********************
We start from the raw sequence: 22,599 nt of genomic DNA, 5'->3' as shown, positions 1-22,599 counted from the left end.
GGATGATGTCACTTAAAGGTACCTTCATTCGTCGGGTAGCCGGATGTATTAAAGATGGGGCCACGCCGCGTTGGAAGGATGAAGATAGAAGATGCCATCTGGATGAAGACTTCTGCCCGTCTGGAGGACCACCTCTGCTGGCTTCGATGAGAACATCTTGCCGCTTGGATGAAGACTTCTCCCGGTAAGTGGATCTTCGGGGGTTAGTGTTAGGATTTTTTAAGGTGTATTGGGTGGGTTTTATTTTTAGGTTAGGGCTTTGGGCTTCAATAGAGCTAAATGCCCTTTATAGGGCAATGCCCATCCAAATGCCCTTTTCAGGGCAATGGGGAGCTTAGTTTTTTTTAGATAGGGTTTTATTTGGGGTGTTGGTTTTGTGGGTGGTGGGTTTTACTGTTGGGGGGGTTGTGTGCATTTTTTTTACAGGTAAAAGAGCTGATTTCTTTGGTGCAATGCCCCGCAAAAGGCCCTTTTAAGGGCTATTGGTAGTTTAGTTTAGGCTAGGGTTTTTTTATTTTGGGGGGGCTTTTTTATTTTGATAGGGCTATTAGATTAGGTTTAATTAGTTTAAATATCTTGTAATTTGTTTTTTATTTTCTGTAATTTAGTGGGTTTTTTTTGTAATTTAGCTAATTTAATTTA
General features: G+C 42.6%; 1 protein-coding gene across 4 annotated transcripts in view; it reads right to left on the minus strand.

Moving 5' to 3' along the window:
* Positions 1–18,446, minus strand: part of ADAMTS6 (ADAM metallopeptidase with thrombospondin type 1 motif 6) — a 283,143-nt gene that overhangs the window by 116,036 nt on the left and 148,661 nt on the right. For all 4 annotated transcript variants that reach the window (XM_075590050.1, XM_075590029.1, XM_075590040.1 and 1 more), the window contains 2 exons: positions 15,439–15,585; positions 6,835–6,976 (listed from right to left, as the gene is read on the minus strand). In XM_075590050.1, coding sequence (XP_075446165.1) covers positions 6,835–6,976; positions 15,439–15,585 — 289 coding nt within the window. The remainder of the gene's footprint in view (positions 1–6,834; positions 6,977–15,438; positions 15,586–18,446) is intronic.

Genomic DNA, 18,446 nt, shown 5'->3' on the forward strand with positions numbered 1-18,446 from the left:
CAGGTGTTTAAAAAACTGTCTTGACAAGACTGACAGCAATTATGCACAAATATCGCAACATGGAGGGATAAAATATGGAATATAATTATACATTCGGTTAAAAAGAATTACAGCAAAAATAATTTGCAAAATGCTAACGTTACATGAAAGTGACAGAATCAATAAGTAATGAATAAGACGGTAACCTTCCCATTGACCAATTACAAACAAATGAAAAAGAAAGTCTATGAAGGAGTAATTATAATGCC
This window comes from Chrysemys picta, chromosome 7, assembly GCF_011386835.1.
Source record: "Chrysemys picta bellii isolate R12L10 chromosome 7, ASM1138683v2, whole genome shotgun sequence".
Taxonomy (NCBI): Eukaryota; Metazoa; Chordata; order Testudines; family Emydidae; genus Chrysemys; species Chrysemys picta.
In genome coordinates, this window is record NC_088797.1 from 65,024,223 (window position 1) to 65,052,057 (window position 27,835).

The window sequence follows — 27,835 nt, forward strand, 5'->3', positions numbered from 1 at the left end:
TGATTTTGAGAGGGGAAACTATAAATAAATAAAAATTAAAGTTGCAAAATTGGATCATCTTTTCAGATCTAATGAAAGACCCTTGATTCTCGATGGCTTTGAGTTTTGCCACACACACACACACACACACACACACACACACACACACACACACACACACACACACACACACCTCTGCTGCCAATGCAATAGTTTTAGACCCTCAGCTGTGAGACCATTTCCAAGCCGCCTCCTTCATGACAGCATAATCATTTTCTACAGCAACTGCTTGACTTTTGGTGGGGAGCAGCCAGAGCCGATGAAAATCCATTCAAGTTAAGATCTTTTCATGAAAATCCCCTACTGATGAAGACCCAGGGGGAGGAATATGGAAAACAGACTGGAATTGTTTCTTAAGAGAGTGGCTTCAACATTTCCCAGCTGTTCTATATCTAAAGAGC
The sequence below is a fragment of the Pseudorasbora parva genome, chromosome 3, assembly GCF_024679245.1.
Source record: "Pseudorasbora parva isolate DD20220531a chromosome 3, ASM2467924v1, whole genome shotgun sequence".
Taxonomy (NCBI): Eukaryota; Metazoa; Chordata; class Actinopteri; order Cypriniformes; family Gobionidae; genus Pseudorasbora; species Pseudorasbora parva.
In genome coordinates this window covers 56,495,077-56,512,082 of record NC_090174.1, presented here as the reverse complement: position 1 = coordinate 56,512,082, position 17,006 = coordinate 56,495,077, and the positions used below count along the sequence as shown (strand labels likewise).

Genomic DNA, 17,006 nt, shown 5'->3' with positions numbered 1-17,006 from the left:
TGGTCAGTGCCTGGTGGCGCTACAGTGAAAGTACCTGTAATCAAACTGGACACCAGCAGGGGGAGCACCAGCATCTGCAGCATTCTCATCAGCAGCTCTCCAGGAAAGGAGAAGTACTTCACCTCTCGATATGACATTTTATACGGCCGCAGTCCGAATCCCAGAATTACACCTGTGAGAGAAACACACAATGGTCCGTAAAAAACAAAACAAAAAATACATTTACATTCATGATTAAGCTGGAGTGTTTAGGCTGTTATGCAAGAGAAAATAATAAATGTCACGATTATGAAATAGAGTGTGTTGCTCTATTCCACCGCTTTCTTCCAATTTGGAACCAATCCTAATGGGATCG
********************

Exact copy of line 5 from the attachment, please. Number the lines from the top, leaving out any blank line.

* Positions 1–18,446, minus strand: part of ADAMTS6 (ADAM metallopeptidase with thrombospondin type 1 motif 6) — a 283,143-nt gene that overhangs the window by 116,036 nt on the left and 148,661 nt on the right. For all 4 annotated transcript variants that reach the window (XM_075590050.1, XM_075590029.1, XM_075590040.1 and 1 more), the window contains 2 exons: positions 15,439–15,585; positions 6,835–6,976 (listed from right to left, as the gene is read on the minus strand). In XM_075590050.1, coding sequence (XP_075446165.1) covers positions 6,835–6,976; positions 15,439–15,585 — 289 coding nt within the window. The remainder of the gene's footprint in view (positions 1–6,834; positions 6,977–15,438; positions 15,586–18,446) is intronic.